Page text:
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    IBJ: You’ve been here almost three years now. What’s been the biggest challenge for you?
    
IBJ Mar15 Page 06 Image 0002Furst-Bowe    Furst-Bowe: Definitely the state budget situation. We’ve been in this cash flow situation for years, where the state is behind in its payments to us. We really have to manage our money very carefully. Every year I’ve been here there has been a reduction in the amount of money. Next fiscal year, which starts in July, I’m looking at a 10 to 20 percent further reduction because the state’s in such a deficit.
    
    IBJ: What are the actual dollar figures involved?
    
    Furst-Bowe (defers to budget director Bill Winter). Winter: If we get the cuts, we’re looking at anywhere from a $5.8 million to a $12.9 million loss. State appropriation is a subsidy from the state to keep the cost of tuition down. The highest level of funding was in Fiscal Year 2002, when the appropriation was $73 million. Now, our state appropriation is around $59.9 million. That’s about 18 percent lower than it was in that high year. And, because we now have about 20 percent more students than we had at that time, the amount per student has gone down. In 2002, it was about $7,500 per student; now it’s down to almost $5,000.
    To give some historical perspective, we’ve had two waves of cuts. The first was around ‘03-’04; that was post 9/11. We were cut around $10 million. Then after the recession, starting in around FY ‘12-’13, we had another $10 million in cuts. When the state’s economy has been challenged that’s when we’ve had funding issues.
    
    IBJ: And yet you’ve still been able to put up new buildings. You’ve just built a new Science Building and now are refurbishing the former Science Building.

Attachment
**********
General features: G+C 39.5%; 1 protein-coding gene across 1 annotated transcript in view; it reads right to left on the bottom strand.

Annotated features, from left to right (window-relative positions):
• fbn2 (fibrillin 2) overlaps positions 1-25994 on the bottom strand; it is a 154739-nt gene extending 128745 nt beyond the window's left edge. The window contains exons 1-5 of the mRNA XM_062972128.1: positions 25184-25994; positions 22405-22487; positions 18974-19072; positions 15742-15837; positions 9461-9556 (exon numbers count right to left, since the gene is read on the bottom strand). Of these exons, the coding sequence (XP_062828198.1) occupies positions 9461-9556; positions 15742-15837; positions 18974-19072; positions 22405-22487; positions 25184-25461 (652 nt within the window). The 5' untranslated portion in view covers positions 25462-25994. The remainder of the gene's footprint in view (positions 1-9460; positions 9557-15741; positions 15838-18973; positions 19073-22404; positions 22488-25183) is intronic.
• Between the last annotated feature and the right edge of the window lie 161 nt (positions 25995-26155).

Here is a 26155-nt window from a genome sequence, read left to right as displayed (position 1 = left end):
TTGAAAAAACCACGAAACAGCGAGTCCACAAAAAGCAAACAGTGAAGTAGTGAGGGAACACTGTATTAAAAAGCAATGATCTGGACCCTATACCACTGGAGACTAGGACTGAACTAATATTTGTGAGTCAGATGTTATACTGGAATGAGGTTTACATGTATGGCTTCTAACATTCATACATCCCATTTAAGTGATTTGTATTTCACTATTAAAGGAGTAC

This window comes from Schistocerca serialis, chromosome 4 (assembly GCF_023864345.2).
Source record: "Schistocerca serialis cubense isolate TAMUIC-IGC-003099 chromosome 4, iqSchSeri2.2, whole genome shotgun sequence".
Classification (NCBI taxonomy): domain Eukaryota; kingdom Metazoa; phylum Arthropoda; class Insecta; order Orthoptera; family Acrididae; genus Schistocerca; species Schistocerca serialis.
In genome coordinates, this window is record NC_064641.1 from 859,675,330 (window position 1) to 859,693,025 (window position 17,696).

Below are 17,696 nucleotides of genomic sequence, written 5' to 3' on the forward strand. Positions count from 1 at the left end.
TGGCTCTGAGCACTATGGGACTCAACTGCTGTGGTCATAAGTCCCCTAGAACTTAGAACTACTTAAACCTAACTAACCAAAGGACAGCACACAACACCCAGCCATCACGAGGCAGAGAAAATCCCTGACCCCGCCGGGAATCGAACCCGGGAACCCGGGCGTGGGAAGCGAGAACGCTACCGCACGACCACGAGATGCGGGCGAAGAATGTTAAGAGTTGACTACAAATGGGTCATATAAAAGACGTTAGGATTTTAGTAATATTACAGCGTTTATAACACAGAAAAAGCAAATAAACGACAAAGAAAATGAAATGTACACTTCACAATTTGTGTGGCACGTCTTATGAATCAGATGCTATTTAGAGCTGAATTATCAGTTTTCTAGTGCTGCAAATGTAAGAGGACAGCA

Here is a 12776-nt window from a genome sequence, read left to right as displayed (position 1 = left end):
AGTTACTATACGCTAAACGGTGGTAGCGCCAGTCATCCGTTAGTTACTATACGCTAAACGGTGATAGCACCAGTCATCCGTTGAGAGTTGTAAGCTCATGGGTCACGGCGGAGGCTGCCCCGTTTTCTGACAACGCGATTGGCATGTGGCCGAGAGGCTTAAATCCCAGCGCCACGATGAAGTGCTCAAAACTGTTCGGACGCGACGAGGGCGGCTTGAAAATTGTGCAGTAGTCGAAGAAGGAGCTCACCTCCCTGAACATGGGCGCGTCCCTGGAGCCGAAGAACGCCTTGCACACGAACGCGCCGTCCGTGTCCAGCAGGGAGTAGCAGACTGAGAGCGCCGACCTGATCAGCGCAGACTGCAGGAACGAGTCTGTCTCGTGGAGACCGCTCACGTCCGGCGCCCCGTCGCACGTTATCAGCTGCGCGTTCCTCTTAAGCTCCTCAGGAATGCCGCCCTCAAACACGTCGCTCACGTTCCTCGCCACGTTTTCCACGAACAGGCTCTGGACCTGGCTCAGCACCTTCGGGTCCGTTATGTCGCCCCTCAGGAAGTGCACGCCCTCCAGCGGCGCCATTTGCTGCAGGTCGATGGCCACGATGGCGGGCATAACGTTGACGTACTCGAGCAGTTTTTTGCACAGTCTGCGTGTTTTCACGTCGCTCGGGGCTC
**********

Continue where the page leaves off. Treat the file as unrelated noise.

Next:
Furst-Bowe: That’s a state project and the funding was a long time coming.
    
    Winter: It should be open in fall of ‘16, if the Capital Development Board makes all of its deadlines.
    
    IBJ: I guess there are no other capital projects in the works?
    
    Furst-Bowe: No. Obviously, every institution has its plan and we have to put in our priorities. But I don’t know how realistic it is given the state budget situation.
    
    IBJ: What would be the priority if you had a massive windfall of cash?
    
    Furst-Bowe: First is an allied health building. Our nursing program has grown. Our pharmacy program has grown.
    And we definitely need a better performing arts center theater. We’ve got a small theater in Dunham Hall. Our arts program is very vibrant, with art, music, theater, dance, and all going very well. We definitely need a better venue for that.
    We do have our list of capital priorities. We’ve been treated well in the past, but by the time they get back around to our campus again it might be a few years out.
    
    IBJ: What’s on the horizon for the next several months? Things you want to see done?
    
    Furst-Bowe: We’re working on lots of new initiatives. In fact, I just got a draft of a new strategic plan we’ve got to finalize. We’re moving forward with many degree programs, a lot of interdisciplinary programs, combining, you know, business and health sciences and others.